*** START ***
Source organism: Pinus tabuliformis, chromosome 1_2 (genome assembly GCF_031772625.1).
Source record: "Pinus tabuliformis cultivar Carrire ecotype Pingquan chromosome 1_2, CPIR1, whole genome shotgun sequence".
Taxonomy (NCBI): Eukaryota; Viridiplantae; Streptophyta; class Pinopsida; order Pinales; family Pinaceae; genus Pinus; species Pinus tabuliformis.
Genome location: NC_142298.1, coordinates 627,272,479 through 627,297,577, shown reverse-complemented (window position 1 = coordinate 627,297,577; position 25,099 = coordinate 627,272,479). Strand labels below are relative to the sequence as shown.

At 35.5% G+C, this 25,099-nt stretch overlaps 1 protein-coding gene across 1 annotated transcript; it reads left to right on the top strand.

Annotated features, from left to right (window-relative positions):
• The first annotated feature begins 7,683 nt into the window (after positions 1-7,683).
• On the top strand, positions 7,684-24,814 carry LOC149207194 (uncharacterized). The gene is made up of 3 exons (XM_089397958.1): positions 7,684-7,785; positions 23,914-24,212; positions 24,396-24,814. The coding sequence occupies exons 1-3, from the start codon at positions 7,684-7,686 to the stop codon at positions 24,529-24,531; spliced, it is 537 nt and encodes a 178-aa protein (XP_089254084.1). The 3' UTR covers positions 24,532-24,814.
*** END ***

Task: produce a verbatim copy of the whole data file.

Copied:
Source organism: Pinus tabuliformis, chromosome 1_2 (genome assembly GCF_031772625.1).
Source record: "Pinus tabuliformis cultivar Carrire ecotype Pingquan chromosome 1_2, CPIR1, whole genome shotgun sequence".
Taxonomy (NCBI): Eukaryota; Viridiplantae; Streptophyta; class Pinopsida; order Pinales; family Pinaceae; genus Pinus; species Pinus tabuliformis.
Genome location: NC_142298.1, coordinates 627,272,479 through 627,297,577, shown reverse-complemented (window position 1 = coordinate 627,297,577; position 25,099 = coordinate 627,272,479). Strand labels below are relative to the sequence as shown.

At 35.5% G+C, this 25,099-nt stretch overlaps 1 protein-coding gene across 1 annotated transcript; it reads left to right on the top strand.

Annotated features, from left to right (window-relative positions):
• The first annotated feature begins 7,683 nt into the window (after positions 1-7,683).
• On the top strand, positions 7,684-24,814 carry LOC149207194 (uncharacterized). The gene is made up of 3 exons (XM_089397958.1): positions 7,684-7,785; positions 23,914-24,212; positions 24,396-24,814. The coding sequence occupies exons 1-3, from the start codon at positions 7,684-7,686 to the stop codon at positions 24,529-24,531; spliced, it is 537 nt and encodes a 178-aa protein (XP_089254084.1). The 3' UTR covers positions 24,532-24,814.